Similarly, a US Department of Defence auditor called Ernest Fitzgerald was fired in 1973 by President Nixon for exposing certain weapon-related details to the Congress. After prolonged litigation, Fitzgerald was reinstated to service and continued to report cost overruns and military contractor fraud, including discovery that the US Air Force was being charged $400 for hammers and $600 for toilet seats.
In Canada, a government official servant, Duncan Edmonds, was fired by his country’s Prime Minister Brian Mulroney in 1984 for reporting that Defence Minister Robert Coates had visited a West German strip club with confidential NATO documents in his possession. Defence Minister Coates was also consequently asked to resign. However, there is no denying the fact that a bit of legal protection for whistle-blowers does exist in countries like the United States and England. The first US law adopted specifically to protect whistleblowers was the Lloyd-La Follette Act of 1912. Although it guaranteed the right of federal employees to furnish information to the United States Congress, most American courts have found it difficult to ensure at times that such whistle-blowers are protected from retaliation.
Under most US Federal statutes related to whistle blowing, in order to be considered a whistle-blower, the federal employee must have a solid reason to believe that his/her employer has violated some regulation. Despite the fact that the US law provides some protection to the whistle-blowers, there have been many cases where people have been terminated, suspended, demoted and subjected to harsh wage garnishment by their employers for opening their mouths. A research conducted by The News reveals even in the US, most whistleblower protection laws provide for only limited remedies for employment losses if whistle-blower retaliation is proven, but a law definitely exists there to promise some respite to these people having no ordinary nerves. It is significant to note that when the US House of Representatives had passed the Whistle-blower Protection Act of 2007, the then President George Bush, had pledged to veto the bill if it was enacted into law by the Congress. Bush had then cited national security concerns, as the basis of his decision.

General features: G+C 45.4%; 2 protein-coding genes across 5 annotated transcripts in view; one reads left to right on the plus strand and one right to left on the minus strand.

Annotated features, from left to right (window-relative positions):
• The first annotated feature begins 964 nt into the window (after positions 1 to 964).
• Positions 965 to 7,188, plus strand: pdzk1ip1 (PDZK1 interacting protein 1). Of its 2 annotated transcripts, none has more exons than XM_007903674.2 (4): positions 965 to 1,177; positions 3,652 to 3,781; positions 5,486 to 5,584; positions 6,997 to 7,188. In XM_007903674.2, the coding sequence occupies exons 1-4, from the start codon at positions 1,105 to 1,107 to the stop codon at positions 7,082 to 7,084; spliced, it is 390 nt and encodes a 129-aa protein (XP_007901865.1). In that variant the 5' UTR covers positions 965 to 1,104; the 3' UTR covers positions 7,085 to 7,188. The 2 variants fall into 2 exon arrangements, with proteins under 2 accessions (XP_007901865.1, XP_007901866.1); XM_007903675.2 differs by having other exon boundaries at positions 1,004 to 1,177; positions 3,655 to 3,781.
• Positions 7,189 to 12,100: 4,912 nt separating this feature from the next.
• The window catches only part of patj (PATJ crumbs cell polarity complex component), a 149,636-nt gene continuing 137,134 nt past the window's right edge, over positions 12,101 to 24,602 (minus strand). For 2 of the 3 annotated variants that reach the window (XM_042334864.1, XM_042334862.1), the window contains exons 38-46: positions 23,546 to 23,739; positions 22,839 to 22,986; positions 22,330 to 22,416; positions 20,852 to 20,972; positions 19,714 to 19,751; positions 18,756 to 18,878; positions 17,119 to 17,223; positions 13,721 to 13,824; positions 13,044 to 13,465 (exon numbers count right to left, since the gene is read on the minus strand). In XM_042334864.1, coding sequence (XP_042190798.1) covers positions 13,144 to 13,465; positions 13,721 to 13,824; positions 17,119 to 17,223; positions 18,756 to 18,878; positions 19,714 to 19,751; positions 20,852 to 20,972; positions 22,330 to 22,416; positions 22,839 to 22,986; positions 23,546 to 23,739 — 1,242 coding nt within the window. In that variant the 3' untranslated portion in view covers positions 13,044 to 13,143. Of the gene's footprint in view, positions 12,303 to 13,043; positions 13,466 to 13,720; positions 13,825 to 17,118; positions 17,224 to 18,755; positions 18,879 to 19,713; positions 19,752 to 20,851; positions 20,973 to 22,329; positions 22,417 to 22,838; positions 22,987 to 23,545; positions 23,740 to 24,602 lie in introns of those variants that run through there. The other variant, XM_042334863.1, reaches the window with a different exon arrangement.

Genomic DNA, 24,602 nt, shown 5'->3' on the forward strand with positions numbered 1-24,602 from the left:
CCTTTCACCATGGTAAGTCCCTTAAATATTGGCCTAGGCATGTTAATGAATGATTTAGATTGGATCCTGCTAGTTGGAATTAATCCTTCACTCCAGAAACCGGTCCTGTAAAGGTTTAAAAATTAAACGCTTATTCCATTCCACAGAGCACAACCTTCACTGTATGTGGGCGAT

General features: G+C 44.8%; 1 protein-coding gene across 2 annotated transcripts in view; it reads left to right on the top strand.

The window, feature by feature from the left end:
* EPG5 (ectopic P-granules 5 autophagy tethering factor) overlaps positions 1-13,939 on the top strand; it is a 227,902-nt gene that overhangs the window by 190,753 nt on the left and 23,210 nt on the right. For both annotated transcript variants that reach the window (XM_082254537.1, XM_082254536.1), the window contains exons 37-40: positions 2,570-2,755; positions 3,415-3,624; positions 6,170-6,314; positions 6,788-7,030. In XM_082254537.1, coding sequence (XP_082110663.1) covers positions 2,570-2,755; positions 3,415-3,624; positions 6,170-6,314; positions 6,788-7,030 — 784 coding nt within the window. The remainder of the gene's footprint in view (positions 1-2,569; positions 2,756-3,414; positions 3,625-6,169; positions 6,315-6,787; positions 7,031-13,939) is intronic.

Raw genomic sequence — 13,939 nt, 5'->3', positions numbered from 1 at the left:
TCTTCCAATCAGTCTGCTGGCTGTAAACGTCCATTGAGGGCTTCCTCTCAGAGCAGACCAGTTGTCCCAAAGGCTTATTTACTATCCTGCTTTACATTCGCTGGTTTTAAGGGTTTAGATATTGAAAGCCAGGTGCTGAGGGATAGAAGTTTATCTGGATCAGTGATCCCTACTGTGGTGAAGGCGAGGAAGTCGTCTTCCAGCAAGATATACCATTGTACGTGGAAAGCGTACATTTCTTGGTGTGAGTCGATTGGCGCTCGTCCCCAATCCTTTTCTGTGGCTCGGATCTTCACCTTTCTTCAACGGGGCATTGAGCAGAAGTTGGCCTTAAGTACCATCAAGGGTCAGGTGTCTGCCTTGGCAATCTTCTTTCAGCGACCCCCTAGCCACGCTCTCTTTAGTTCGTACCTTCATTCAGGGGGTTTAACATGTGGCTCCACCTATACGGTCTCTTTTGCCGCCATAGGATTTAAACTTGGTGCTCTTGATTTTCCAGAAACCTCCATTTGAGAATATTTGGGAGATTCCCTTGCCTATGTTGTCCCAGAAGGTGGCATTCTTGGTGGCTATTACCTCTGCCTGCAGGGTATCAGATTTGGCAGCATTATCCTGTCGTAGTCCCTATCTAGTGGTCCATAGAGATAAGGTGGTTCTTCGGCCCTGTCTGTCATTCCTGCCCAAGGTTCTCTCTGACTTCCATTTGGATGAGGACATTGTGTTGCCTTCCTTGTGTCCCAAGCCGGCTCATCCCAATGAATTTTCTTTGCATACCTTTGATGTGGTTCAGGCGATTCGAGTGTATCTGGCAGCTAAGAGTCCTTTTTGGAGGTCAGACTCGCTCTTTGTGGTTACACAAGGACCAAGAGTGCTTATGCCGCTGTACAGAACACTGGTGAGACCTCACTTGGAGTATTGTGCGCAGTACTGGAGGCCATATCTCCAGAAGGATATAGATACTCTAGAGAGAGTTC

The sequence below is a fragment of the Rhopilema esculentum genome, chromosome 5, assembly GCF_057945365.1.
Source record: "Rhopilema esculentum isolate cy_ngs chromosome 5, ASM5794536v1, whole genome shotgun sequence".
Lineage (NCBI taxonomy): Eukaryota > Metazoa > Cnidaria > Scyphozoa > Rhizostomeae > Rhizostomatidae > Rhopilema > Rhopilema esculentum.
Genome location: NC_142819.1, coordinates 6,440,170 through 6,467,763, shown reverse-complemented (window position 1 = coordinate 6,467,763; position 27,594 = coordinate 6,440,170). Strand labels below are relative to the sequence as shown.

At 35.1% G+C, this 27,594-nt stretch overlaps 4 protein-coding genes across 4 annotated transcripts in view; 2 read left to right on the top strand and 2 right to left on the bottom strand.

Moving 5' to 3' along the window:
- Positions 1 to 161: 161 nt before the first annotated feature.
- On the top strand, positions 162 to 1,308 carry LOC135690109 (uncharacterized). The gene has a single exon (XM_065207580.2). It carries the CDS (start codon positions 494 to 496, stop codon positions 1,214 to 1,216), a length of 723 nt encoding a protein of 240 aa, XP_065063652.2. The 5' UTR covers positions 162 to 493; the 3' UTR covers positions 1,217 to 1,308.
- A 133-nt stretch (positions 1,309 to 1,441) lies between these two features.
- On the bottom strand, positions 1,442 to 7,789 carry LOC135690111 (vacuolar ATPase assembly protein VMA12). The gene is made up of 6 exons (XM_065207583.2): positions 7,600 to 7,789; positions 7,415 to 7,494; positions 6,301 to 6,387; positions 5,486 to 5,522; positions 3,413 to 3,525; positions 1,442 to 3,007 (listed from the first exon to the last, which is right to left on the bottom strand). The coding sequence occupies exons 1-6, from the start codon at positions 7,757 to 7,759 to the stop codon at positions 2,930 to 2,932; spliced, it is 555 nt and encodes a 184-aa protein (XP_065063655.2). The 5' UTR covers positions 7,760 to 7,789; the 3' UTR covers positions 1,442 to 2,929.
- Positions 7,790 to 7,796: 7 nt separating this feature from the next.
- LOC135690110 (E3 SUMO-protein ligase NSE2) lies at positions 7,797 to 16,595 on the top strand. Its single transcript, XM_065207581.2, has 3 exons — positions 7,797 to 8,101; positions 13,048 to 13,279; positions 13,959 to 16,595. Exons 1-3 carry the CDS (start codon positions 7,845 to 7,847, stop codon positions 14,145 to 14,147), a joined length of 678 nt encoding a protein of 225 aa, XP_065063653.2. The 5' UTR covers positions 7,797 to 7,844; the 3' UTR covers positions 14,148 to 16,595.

In the UK, the Public Interest Disclosure Act 1998 provides a framework of legal protection for whistle-blowers from victimization and dismissal from jobs.
While whistle-blowers have mostly suffered for unearthing the wrongdoings around them, there have been a few lucky ones who have been rewarded for their fearlessness and gallantry. To quote one rare example in this context, a US Sandia National Laboratories staffer was sacked for bringing to light the fact that a group of hackers was penetrating the computer networks at major US military installations and government agencies to access sensitive information. The unfortunate employee, Shawn Carpenter, told his superiors about the development but he was directed not to share the information with anyone. An extremely concerned Shawn Carpenter, however, went on to voluntarily work with the US Army and the Federal Bureau of Investigation (FBI) to address the problem. When his company discovered his actions, he was shown the door forthwith. In 2007, a New Mexico State Court had awarded him $4.7 million in damages from his employers-the Sandia Corporation— for firing him with a malicious intent.